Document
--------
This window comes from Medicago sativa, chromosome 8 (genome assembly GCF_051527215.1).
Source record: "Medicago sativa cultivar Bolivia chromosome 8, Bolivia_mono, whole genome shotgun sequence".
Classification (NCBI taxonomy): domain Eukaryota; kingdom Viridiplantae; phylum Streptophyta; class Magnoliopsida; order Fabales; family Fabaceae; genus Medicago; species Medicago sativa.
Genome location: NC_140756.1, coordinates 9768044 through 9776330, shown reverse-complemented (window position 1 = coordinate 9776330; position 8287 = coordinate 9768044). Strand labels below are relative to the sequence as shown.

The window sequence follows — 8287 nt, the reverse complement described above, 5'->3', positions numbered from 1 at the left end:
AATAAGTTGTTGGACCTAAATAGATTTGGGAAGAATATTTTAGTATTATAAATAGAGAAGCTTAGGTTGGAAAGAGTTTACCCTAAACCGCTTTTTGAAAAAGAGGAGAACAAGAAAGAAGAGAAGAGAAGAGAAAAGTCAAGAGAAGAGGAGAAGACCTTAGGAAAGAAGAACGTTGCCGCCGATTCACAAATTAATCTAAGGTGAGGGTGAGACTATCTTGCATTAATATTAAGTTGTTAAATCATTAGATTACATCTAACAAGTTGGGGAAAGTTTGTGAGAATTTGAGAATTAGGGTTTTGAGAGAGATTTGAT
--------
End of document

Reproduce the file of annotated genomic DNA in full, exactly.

This window comes from Medicago sativa, chromosome 8 (genome assembly GCF_051527215.1).
Source record: "Medicago sativa cultivar Bolivia chromosome 8, Bolivia_mono, whole genome shotgun sequence".
Classification (NCBI taxonomy): domain Eukaryota; kingdom Viridiplantae; phylum Streptophyta; class Magnoliopsida; order Fabales; family Fabaceae; genus Medicago; species Medicago sativa.
Genome location: NC_140756.1, coordinates 9768044 through 9776330, shown reverse-complemented (window position 1 = coordinate 9776330; position 8287 = coordinate 9768044). Strand labels below are relative to the sequence as shown.

The window sequence follows — 8287 nt, the reverse complement described above, 5'->3', positions numbered from 1 at the left end:
AATAAGTTGTTGGACCTAAATAGATTTGGGAAGAATATTTTAGTATTATAAATAGAGAAGCTTAGGTTGGAAAGAGTTTACCCTAAACCGCTTTTTGAAAAAGAGGAGAACAAGAAAGAAGAGAAGAGAAGAGAAAAGTCAAGAGAAGAGGAGAAGACCTTAGGAAAGAAGAACGTTGCCGCCGATTCACAAATTAATCTAAGGTGAGGGTGAGACTATCTTGCATTAATATTAAGTTGTTAAATCATTAGATTACATCTAACAAGTTGGGGAAAGTTTGTGAGAATTTGAGAATTAGGGTTTTGAGAGAGATTTGAT